How to Troubleshoot Automobile Radio Reception

Updated November 21, 2016

Although most new cars come equipped with CD players, and MP3 players also are available for many models, automobile radios are not yet obsolete. Many drivers still enjoy listening to the radio, whether it is for music, talk shows, or to hear a local traffic report as they head home during rush hour. For these drivers, tuning into their favourite radio station and hearing static or humming can be very annoying. But there are a few ways in which drivers can maximise their chances of getting the best possible automobile radio reception.

Switch your radio to FM if you currently have it set to an AM station. AM radio signals can be weaker and therefore more prone to electrical interference. If you switch to FM and hear immediate improvement, wait until you get to a more open area or the top of a hill before switching back.

Switch your radio to monaural reception if your sound system is equipped with a mono/stereo switch. This can be helpful in getting better reception in hilly areas.

Look at your car's aerial antenna, checking that it is not loose or damaged. If it is damaged, you will need to replace it. This part is crucial to your car's radio reception because without it, the metal body of most cars blocks the radio from receiving signals. So if the antenna must be replaced, make sure you select one of good quality.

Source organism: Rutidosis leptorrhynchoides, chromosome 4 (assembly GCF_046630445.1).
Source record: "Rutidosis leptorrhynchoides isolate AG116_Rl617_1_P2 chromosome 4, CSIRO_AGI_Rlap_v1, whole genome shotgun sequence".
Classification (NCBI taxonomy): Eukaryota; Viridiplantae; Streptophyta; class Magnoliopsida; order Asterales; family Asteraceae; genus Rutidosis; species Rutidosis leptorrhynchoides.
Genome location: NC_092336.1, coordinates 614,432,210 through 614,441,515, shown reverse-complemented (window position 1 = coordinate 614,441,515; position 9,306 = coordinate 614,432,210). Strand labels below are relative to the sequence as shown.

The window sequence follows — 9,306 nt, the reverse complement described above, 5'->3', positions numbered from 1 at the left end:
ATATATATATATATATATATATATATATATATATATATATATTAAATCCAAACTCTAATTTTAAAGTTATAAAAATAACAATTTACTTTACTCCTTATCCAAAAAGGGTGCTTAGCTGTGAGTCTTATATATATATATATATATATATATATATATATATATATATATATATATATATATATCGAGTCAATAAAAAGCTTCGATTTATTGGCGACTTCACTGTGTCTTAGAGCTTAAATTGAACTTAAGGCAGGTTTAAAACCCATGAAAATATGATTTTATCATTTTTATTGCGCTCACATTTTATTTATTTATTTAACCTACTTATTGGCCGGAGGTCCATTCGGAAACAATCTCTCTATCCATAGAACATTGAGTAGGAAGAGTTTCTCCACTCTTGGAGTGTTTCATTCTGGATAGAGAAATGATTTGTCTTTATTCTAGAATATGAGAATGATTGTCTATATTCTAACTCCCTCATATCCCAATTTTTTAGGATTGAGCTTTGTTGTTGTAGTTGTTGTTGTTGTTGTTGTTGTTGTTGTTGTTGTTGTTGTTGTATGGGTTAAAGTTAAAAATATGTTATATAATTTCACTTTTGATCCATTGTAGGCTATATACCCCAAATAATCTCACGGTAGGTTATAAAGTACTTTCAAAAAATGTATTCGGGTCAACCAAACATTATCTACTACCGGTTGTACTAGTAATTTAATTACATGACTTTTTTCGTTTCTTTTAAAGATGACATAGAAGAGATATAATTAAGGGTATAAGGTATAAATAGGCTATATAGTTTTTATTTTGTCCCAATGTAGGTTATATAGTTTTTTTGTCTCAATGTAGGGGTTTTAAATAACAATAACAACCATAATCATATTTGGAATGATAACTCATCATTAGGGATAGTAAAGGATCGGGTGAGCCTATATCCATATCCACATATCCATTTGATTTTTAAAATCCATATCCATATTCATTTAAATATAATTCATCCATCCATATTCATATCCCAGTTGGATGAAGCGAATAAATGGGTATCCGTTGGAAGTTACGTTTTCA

Check the length and positioning of your car's antenna. To get the best reception, the antenna should be about 30 inches long and should be mounted as high on your car as possible. Make sure the antenna is free-standing, not making contact with the body of the car, and if it is a telescopic antenna, be sure it is fully extended.

Keep track of when your car radio receives the most interference. If you hear a whining or ticking in time with the engine, or the radio interference worsens when you use your windshield wipers or heater, it may be the engine's electrical system causing your problem. A reputable mechanic should be able to repair it.

Check your car's connections if you are still having trouble. Make sure the antenna is securely connected to the stereo system and all of the wiring is in place. You may want to have an auto mechanic look this over for you.


AM radio signals usually cover a wider broadcast area than FM, so you may need to tune your car radio more frequently if you are listening to FM stations. Look for a product with diversity antenna reception when purchasing a new car stereo system. This system uses two antennas, constantly switching the antenna with better reception to the car's radio.


Do not use your radio's automatic tuning feature when driving in mountainous areas or in a deep valley. The scanning feature often will miss stations because the terrain is blocking the radio signal.

Things You'll Need

  • Antenna
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About the Author

Based outside Pittsburgh, Jamie Rankin began her career as a professional writer as a news and sports journalist with the "Daily Courier," a subsidiary of the "Pittsburgh Tribune-Review." Her work has appeared in both publications. Rankin, who holds a Bachelor of Arts degree in journalism and communications from Point Park University, has been writing sports and pet-related articles online since 2004.